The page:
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Cameron, the Family Man

Cameron has a poor record of breaking election pledges, of promising one thing, and delivering something very different. Occasionally the promise was of an issue that was so important, that played such a key role in British life, that reneging was nothing short of scandalous. A perfect example of this was the coalition pledge that there would be "no more pointless top-down reorganisations" of the NHS. The coalition has not he rely imposed a "top-down reorganisation" of the NHS, it has almost destroyed our national health service. It is just a matter of time before the many isolated privatisations of hospitals and services make that destruction blindingly obvious. To make a promise before an election is to tell the nation what one's platform will be, what one will do in exchange for the citizens vote. To betray that promise is one of the worst abuses of democracy that a politician can commit.
And if the coalition has one consistent pattern, it has been the breaking of promises. Cameron has admitted that "parents and children are too often overlooked and sometimes left worse off by government reforms." (Oliver Wright. The Independent. Monday August 18 2014.) Of course, in this context "reforms" means government schemes that are presented as being beneficial for the entire nation, but in fact are either of small benefit for the already wealthy, or will have a major negative impact on the lives of society's most vulnerable individuals. So it is no surprise that "parents and children are too often" made worse off by government policy. What is a surprise is that someone in the coalition is talking about improving the situation. Although, at the time of writing, it is just talk. We should not mistake yet another delightful, altruistic and genuinely heart-warming intention for an actual policy. It is, so far, just words, but in the remote possibility that Cameron will actually try and stop his own party's policies damaging the poor, the jobless and the disabled, it may be worth looking at the government's track record so far. It is presumably a recent realisation, so perhaps it would be unfair to criticise the coalition too harshly for the harm done by its early policies. Also, most members of the government were politically inexperienced and lacked the insight to be aware of the secondary effects of their policies. More importantly, it takes time for the effects of policies to feed through from Whitehall to the Clapham omnibus. It might take a year for the impact to hit and then another year for the damage and the causal link to become quite obvious. So in an attempt to be fair to the coalition, I shall only use examples from 2014. By that time, the blowback from its early policies should have become blatantly obvious, and more sensitivity should have been applied to all future plans.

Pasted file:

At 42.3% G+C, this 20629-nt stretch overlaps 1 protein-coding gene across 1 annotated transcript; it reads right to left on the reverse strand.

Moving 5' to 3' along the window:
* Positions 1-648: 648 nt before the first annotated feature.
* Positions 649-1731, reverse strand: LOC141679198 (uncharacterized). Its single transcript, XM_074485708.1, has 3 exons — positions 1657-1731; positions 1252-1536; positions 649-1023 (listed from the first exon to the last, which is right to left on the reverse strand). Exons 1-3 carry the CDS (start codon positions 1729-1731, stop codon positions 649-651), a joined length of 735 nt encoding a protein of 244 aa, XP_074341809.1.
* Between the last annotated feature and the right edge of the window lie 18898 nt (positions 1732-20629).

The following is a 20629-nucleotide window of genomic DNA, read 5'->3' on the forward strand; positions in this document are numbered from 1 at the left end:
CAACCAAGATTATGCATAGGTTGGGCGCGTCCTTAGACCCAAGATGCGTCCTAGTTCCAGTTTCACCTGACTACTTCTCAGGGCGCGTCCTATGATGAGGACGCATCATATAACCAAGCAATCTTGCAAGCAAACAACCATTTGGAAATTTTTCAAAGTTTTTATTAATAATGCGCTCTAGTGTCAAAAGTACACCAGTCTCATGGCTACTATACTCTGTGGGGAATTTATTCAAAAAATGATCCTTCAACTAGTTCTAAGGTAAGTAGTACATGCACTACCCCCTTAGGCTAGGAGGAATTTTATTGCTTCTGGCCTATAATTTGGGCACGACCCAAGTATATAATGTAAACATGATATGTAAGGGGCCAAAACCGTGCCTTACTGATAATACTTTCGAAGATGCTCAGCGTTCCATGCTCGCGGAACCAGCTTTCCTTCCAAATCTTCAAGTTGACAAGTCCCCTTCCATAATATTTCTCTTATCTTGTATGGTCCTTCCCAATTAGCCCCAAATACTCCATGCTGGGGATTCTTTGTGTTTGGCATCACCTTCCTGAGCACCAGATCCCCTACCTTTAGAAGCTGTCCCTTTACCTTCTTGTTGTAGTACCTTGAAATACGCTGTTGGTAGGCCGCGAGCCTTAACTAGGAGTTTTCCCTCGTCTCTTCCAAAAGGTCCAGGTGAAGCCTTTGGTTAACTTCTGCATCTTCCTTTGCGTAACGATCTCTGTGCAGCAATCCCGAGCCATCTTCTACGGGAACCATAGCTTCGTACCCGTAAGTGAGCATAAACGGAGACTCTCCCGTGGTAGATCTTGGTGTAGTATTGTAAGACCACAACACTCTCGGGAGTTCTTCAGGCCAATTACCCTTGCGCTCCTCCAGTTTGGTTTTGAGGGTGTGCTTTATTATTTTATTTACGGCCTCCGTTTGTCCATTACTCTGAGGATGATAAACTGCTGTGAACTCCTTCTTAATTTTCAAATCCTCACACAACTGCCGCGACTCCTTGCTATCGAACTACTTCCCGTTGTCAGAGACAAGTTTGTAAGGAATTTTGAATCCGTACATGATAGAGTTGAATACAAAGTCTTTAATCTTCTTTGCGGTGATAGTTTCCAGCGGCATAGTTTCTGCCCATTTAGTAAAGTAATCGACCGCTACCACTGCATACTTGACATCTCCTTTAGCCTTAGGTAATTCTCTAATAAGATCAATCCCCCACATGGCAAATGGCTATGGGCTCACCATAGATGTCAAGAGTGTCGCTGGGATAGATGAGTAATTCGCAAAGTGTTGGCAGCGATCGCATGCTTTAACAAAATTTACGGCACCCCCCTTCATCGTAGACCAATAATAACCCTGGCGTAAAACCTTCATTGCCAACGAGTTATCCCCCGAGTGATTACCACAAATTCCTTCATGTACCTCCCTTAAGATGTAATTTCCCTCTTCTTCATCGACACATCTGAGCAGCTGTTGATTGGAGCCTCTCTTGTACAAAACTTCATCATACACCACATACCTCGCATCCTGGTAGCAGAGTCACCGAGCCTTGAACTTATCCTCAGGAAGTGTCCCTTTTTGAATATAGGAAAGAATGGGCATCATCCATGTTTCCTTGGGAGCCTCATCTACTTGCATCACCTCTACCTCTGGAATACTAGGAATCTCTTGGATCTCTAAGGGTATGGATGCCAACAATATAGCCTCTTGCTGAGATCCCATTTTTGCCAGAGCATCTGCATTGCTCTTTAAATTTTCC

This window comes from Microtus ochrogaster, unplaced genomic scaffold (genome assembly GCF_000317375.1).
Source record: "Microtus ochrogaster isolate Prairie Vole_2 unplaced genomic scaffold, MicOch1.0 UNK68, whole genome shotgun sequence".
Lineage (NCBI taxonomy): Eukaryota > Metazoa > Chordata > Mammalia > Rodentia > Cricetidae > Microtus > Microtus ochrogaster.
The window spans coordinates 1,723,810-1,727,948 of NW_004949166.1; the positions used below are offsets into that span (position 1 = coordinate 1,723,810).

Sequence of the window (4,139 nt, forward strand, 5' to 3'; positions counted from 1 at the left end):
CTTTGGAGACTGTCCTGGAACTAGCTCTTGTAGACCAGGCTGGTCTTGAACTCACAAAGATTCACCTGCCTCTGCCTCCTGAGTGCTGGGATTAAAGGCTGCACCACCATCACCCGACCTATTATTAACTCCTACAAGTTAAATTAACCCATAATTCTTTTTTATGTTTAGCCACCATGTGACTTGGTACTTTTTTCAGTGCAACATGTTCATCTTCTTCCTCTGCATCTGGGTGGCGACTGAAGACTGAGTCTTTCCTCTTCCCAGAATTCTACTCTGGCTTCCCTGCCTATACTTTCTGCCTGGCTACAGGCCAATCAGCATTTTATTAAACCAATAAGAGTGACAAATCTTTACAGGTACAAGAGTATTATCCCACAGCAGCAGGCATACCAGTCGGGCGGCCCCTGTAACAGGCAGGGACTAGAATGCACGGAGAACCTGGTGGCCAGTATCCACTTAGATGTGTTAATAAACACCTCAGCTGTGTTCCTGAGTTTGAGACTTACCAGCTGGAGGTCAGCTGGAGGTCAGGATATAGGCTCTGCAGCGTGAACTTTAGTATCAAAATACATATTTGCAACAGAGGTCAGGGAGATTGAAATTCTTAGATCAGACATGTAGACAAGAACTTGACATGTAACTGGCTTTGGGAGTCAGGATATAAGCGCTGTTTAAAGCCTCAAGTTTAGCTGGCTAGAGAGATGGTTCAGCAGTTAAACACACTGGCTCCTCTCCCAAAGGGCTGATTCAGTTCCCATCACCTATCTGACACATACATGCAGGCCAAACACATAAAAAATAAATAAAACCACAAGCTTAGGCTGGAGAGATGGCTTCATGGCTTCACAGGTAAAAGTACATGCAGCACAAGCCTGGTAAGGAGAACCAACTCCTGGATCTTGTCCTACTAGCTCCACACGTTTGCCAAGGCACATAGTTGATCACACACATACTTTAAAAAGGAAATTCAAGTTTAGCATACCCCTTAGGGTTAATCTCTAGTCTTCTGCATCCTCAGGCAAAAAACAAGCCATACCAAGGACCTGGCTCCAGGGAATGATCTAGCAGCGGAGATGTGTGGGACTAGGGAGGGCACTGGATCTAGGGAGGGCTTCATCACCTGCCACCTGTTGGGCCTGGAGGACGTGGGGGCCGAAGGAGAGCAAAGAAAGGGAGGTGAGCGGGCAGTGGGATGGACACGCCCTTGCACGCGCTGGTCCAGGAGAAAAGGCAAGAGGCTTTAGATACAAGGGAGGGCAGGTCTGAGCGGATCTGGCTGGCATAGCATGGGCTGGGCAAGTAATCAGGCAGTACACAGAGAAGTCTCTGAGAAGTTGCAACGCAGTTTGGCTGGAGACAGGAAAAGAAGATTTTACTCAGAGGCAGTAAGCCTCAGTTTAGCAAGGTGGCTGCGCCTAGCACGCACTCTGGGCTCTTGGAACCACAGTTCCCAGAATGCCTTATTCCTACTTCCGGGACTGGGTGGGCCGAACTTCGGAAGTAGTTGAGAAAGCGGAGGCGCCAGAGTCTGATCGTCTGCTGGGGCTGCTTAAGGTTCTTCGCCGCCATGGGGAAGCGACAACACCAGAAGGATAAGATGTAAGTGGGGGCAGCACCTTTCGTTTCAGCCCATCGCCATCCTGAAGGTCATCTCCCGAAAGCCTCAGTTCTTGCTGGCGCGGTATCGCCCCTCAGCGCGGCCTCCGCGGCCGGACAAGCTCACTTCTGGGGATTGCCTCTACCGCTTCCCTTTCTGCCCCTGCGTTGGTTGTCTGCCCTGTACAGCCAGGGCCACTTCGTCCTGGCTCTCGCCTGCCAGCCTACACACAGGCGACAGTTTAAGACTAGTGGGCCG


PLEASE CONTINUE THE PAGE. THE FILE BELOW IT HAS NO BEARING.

For example, in imposing sanctions on those on welfare benefits, a Secretary of State for Work and Pensions might think that those on benefits are not rich and perhaps lack a financial cushion to fall back on, so that the sanctions should not be imposed suddenly, without discussion or involve a complete block on payments. As simply missing an appointment can result in benefits being cut off, there should be some attempt to ensure that the claimant can manage - that is, at a minimum, survive. This is not what happens on Iain Duncan Smith's watch.
David Clapson, an ex-soldier, could have died of starvation. All he had left to eat in his flat was, "six tea bags, an out-of-date tin of sardines and a can of tomato soup." (Amelia Gentleman. The Guardian. August 4 2014.) An autopsy found that his stomach was empty. I say he could have died of starvation; in fact, because he had diabetes, he died from diabetic shock. He had been unable to pay for electricity so his fridge was not working. So he had nowhere to keep his insulin chilled. He had no money because officials at the Jobcentre did not believe he was taking his search for work seriously, so they sanctioned him, "cutting off his benefit payments entirely, as a punishment for his failure to attend two appointments." (Amelia Gentleman. The Guardian. August 4 2014.)
It should not be possible to cut off someone's only source of income merely because of a belief that they had not obeyed all the rules. At the very minimum the officials should have to know with certainty that the rules had been broken, and that the person had the required wherewithal to survive until the next payment. Anything less would be irresponsible, if not downright criminal.
The coalition is a facade, indeed a facade democracy. The idea that any member of the Conservative-led government feels any compassion for any of the ordinary citizens that the coalition so inaccurately woos for its votes. And there is no sign whatsoever that any member of the government feels any special concern for the families of those ordinary people. To care about families you have to care about people, and there is no sign that Cameron cares about anything other than being Prime Minister.
David Simmons is also the author of, The Lie of the Land (available on Kindle), Visit www.thirdavenuepress.com to see other books written by him.